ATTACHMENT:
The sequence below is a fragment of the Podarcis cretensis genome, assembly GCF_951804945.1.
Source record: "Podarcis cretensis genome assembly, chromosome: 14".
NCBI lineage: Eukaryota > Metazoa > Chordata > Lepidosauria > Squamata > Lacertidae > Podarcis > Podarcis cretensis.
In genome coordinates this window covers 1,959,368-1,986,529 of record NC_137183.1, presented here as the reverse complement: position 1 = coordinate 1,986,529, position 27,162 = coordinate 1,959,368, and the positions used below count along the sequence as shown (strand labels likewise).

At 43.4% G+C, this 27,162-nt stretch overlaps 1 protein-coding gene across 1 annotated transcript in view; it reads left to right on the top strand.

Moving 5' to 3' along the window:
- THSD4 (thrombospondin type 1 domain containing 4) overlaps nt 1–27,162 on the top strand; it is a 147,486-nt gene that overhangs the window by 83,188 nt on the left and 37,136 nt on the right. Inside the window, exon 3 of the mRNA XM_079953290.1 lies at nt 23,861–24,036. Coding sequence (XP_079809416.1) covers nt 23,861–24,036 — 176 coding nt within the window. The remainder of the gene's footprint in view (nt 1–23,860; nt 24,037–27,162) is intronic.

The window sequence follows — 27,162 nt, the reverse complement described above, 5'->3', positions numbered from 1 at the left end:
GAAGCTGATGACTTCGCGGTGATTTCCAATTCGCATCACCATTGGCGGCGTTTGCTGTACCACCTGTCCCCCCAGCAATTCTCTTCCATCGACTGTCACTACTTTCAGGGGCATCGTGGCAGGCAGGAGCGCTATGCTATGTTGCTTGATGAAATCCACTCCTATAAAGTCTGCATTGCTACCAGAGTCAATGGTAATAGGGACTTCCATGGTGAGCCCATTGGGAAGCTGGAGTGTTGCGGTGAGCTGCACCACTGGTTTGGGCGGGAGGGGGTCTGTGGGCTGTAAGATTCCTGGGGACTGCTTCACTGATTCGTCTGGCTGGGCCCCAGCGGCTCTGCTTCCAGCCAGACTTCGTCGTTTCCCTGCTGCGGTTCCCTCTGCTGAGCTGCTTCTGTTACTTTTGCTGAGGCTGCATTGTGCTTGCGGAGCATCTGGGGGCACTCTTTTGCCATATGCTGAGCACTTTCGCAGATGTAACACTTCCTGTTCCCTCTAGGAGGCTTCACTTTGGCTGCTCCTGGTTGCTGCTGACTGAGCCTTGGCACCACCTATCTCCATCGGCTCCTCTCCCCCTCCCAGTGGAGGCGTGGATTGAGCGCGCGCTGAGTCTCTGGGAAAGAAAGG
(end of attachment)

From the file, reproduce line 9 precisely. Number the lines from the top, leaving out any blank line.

GAAGCTGATGACTTCGCGGTGATTTCCAATTCGCATCACCATTGGCGGCGTTTGCTGTACCACCTGTCCCCCCAGCAATTCTCTTCCATCGACTGTCACTACTTTCAGGGGCATCGTGGCAGGCAGGAGCGCTATGCTATGTTGCTTGATGAAATCCACTCCTATAAAGTCTGCATTGCTACCAGAGTCAATGGTAATAGGGACTTCCATGGTGAGCCCATTGGGAAGCTGGAGTGTTGCGGTGAGCTGCACCACTGGTTTGGGCGGGAGGGGGTCTGTGGGCTGTAAGATTCCTGGGGACTGCTTCACTGATTCGTCTGGCTGGGCCCCAGCGGCTCTGCTTCCAGCCAGACTTCGTCGTTTCCCTGCTGCGGTTCCCTCTGCTGAGCTGCTTCTGTTACTTTTGCTGAGGCTGCATTGTGCTTGCGGAGCATCTGGGGGCACTCTTTTGCCATATGCTGAGCACTTTCGCAGATGTAACACTTCCTGTTCCCTCTAGGAGGCTTCACTTTGGCTGCTCCTGGTTGCTGCTGACTGAGCCTTGGCACCACCTATCTCCATCGGCTCCTCTCCCCCTCCCAGTGGAGGCGTGGATTGAGCGCGCGCTGAGTCTCTGGGAAAGAAAGG